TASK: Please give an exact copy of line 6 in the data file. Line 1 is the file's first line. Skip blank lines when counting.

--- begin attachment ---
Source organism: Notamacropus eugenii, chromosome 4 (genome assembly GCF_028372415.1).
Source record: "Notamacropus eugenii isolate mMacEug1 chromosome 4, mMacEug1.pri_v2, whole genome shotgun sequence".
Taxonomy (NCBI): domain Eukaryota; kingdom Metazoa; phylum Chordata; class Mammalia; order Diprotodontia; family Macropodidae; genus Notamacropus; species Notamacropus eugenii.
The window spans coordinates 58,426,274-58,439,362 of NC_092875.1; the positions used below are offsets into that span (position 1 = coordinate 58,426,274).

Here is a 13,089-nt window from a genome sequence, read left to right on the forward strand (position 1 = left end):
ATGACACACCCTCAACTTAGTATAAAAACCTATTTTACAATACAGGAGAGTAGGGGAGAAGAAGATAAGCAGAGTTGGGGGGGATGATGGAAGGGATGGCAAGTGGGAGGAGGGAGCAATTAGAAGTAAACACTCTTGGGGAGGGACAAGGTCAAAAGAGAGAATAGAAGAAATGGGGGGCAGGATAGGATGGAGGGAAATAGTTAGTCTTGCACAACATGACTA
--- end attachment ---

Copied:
ATGACACACCCTCAACTTAGTATAAAAACCTATTTTACAATACAGGAGAGTAGGGGAGAAGAAGATAAGCAGAGTTGGGGGGGATGATGGAAGGGATGGCAAGTGGGAGGAGGGAGCAATTAGAAGTAAACACTCTTGGGGAGGGACAAGGTCAAAAGAGAGAATAGAAGAAATGGGGGGCAGGATAGGATGGAGGGAAATAGTTAGTCTTGCACAACATGACTA